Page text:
Consumer protection and innovation will take priority when the European Commission considers antitrust cases, the EU executive said on Wednesday, clarifying its approach to cases of market dominance.
The Commission said draft guidelines to be adopted soon set out its determination to focus on cases where exclusionary conduct of a dominant company was liable to harm consumers. “It will ensure that the Commission’s intervention is effective,” EU Competition Commissioner Neelie Kroes said in a statement. Companies with a dominant market position would find the Commission in their way “wherever their conduct risks increasing prices, limiting consumer choice or dissuading innovation”, she said.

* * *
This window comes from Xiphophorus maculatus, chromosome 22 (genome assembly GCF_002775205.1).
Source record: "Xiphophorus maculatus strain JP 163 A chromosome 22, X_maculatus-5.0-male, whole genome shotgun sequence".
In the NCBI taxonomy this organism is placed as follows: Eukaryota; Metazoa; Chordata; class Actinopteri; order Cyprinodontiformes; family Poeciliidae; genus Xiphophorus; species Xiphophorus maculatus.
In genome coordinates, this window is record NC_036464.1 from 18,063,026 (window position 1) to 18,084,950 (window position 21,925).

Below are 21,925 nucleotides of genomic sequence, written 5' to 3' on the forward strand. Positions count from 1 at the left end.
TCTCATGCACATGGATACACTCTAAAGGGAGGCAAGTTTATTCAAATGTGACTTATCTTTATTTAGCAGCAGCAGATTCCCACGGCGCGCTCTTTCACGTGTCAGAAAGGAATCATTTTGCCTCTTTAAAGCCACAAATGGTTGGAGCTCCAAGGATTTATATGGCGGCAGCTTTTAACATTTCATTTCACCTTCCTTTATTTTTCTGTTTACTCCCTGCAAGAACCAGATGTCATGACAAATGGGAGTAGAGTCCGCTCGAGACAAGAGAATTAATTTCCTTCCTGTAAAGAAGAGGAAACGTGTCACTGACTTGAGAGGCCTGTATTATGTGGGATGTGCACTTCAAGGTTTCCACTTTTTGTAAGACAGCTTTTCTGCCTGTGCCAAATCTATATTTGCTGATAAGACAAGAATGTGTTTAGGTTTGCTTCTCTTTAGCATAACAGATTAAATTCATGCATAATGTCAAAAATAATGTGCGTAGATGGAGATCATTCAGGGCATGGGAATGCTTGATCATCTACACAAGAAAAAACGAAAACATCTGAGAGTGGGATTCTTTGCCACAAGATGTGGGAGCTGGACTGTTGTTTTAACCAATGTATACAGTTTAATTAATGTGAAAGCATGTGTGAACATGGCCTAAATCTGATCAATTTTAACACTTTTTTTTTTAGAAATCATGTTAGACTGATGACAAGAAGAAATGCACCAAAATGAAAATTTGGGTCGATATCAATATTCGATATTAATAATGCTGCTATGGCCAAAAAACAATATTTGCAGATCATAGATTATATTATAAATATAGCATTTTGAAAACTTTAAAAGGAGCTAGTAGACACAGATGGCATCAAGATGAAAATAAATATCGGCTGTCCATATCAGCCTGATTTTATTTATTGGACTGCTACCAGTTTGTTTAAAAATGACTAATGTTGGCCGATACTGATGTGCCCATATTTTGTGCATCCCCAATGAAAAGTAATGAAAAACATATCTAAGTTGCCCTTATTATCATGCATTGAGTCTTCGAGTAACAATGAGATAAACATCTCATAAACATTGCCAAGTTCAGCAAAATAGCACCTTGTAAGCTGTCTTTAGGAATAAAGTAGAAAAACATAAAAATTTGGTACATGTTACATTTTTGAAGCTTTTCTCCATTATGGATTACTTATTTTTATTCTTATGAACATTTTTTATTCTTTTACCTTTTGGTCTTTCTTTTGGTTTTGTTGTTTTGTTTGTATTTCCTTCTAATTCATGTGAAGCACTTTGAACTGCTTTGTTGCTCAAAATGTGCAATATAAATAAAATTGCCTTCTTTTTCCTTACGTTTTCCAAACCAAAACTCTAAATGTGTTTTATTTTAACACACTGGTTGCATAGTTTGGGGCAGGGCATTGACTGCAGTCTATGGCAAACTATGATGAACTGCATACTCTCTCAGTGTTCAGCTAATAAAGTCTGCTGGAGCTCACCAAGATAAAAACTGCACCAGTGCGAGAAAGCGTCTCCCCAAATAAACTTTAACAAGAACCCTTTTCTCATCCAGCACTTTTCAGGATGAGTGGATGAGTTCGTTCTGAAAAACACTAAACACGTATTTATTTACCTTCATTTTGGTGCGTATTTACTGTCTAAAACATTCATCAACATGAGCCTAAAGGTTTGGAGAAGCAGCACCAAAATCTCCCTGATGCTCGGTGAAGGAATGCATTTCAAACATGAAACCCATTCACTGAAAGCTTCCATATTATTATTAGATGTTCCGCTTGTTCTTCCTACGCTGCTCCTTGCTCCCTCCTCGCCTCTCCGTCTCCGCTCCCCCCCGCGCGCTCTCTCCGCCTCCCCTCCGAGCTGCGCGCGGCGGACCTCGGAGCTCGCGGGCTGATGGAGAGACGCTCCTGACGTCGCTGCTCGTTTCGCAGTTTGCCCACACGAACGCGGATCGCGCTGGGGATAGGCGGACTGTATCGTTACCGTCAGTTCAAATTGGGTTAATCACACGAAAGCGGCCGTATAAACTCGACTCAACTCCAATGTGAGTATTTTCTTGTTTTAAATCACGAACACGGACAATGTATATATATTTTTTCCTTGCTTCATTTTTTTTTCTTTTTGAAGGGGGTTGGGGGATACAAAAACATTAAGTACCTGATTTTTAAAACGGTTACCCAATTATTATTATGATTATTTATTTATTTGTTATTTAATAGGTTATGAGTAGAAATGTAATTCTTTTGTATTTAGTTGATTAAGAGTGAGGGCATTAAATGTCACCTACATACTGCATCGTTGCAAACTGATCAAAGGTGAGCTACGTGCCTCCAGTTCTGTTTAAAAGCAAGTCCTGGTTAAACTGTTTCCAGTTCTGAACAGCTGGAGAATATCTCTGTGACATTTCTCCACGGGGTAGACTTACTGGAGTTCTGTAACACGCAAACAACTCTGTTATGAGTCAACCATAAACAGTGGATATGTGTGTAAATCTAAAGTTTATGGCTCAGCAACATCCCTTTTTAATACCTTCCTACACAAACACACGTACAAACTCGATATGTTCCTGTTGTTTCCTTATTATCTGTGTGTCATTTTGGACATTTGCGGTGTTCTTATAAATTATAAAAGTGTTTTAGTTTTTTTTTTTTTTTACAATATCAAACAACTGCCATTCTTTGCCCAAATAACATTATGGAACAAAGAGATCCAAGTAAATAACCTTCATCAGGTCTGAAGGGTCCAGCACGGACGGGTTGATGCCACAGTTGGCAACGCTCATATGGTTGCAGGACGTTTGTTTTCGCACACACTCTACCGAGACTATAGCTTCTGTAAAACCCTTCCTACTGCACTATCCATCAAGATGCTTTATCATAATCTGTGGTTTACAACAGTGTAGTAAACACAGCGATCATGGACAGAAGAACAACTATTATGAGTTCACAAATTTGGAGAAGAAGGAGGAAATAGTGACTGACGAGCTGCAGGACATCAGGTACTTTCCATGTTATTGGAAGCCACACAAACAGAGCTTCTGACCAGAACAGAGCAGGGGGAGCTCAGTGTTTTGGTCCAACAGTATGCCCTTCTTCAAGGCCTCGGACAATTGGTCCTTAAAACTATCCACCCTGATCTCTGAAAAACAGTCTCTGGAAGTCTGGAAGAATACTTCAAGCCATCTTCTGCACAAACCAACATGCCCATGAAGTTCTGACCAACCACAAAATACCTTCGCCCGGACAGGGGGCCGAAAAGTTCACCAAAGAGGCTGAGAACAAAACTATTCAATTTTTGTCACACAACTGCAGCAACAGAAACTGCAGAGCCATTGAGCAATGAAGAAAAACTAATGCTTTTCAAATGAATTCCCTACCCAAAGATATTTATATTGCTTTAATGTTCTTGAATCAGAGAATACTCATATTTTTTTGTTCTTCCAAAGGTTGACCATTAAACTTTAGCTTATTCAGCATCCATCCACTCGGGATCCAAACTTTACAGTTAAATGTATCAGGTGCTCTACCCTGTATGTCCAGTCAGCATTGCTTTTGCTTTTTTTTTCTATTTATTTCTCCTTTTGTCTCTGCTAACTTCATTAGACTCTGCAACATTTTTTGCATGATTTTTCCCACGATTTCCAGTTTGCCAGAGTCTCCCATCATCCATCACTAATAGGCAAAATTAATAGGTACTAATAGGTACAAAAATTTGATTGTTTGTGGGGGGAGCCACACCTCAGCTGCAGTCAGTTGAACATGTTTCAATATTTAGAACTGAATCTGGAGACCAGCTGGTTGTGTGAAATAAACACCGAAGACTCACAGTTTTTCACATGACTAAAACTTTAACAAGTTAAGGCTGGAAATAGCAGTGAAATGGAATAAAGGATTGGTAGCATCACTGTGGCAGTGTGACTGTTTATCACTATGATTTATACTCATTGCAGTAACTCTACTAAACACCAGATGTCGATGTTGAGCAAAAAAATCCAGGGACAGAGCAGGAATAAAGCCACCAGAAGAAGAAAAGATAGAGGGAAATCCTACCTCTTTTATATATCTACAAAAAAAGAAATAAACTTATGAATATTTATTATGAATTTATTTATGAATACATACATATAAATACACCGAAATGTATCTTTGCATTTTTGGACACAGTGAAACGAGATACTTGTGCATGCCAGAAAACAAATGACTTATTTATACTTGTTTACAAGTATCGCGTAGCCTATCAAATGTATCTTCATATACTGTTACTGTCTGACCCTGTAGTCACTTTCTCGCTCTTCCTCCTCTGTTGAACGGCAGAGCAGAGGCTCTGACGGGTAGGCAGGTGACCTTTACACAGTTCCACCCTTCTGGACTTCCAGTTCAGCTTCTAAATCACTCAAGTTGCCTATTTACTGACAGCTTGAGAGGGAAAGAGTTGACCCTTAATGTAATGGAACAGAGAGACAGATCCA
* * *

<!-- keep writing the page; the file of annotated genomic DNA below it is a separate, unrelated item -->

The Commission, which polices competition in the 27-country EU, said the priority of its enforcement policy would be on protecting consumers and the competition process, not on helping individual competitors. “The Commission does not need to establish that the dominant undertaking’s conduct actually harmed competition, only that there is convincing evidence that harm is likely,” it said.
The EU executive said the announcement did not mean previous antitrust decisions it had made against such companies as Microsoft and Telefonica were flawed. The Commission, pressed by EU finance ministers to clear more speedily government assistance to banks hit by the financial crisis, has also promised revised guidelines on state aid in coming days. (Reuters)